1. Start with doing some practice every day.  This may involve sitting or walking meditation for 5 minutes.  But it may also include informal practices such as washing the dishes mindfully every day; or having a mindful shower or walking to work mindfully, and so on.
  2. These informal practices help cultivate mindfulness in our daily life.  In order to do an activity mindfully, you invite your awareness to notice what you are aware of in that present experience.  For example, if you are washing the dishes, notice the sensations of the water, the soap, the smell of the soap, the sensations of standing, the sound of the water, etc.  The same for the mindful shower, and so on.  If you commit to doing one informal practice a day, you are on your way.
  3. Another tip is that because we all lie down to go to sleep every day, we can end our day in mindful meditation every day.  Come to your breath; notice the sensations of the bed holding your body, of the warm blankets, of your head resting on the pillow, and then go to the breath, and stay there.  When you become aware that your mind has wandered off into thoughts, note briefly where it went (planning, worrying, remembering, analyzing, etc.) and then gently escort it back to the breath.  You may fall asleep right away or you may be in meditation for a while. It doesn’t matter as long as you do it.
  4. Do the same when you wake up.  Take a few mindful breaths before getting out of bed.
  5. Lastly, chose one thing that you do many times a day to remind yourself to come to the present.  Maybe every time you wash your hands or every time the phone rings.  Take 3 breaths and become aware of your present experience.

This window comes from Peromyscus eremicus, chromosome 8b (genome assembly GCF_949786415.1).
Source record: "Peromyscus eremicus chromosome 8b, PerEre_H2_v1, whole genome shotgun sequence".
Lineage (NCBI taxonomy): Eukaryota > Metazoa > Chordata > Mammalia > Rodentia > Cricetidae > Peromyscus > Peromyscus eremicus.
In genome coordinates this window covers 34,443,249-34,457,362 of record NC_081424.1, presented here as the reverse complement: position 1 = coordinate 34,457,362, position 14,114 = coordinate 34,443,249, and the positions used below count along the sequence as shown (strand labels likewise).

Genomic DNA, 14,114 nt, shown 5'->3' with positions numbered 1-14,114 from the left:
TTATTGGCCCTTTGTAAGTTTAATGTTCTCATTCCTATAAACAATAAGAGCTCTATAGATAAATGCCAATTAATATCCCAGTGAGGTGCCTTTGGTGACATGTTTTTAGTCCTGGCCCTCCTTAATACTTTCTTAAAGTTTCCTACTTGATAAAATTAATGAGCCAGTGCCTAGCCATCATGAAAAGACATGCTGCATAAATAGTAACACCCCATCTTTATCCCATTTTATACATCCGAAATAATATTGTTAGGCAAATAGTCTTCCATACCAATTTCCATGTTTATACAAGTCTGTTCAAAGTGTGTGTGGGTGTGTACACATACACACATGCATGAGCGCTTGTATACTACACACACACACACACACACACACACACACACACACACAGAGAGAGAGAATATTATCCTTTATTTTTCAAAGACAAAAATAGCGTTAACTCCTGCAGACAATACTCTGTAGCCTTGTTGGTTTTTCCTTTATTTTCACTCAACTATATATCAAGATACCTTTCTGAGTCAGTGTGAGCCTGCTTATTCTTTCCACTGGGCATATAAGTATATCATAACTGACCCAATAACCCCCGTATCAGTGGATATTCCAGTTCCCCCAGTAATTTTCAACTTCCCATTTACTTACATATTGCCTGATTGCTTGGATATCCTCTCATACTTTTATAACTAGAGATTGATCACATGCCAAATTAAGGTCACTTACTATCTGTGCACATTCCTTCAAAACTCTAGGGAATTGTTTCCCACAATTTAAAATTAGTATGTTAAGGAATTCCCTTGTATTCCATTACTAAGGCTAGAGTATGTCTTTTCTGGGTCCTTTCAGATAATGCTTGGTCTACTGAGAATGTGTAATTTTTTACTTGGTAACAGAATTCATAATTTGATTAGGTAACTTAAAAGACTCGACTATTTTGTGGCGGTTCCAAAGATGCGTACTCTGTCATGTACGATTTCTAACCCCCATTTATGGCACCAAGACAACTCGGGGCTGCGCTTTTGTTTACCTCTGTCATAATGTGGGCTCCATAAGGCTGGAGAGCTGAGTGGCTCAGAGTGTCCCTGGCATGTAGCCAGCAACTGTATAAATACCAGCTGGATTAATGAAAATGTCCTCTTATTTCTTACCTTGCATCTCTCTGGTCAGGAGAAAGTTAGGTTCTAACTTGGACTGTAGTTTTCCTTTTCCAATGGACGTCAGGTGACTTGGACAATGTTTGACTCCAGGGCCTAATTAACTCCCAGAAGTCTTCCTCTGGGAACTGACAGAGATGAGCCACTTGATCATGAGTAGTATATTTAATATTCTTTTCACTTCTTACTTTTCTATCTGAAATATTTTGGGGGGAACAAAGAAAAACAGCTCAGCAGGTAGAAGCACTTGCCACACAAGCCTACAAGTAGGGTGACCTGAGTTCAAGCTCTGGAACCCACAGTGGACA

I hope these little tips are helpful to keep  you in the path to a formal practice.  Don’t give up!

Mindfulness and Stress

Mindfulness is more than a meditation  It is a set of instructions for living.  The mind is very IMG_8817involved in how much we experience stress and suffering.  Mindfulness helps us to bring clarity to our thoughts and reactive patterns.  When you are in a state of distress, follow these steps, RAIN:

RECOGNIZE: Mindfully Recognize what is going on.  Pay attention to how you feel, what your thoughts are, what you are feeling, the sensations in your body, and what is your impulse.  Just take a few breaths and observe.

ALLOW: Allow the experience to be as it is.  When we resist things as they are, we tend to aggravate our suffering.  Allow the feelings, thoughts, emotions, sensations to be as they are and observe with focused attention. So again, take a few breaths and allow yourself to experience things as they are.

INVESTIGATE: Investigate your experience by asking yourself, what am I feeling? What wants the most attention?  What am I believing? Activate your own curiosity about what is going on inside.  This will help you bring to awareness what is really going on for you.

NATURAL LOVING AWARENESS: In this step, you bring a spirit of kindness to your experience.  A softening of rigidity by just imagining you wrap your experience with warmth, like a warm cloth of caring for your experience.  This allows you to sit with the experience, and with practice you become more and more connected with your true nature and the core of your essence, which not the part of yourself that stresses and worries, but the part of yourself that can trust and be resilient.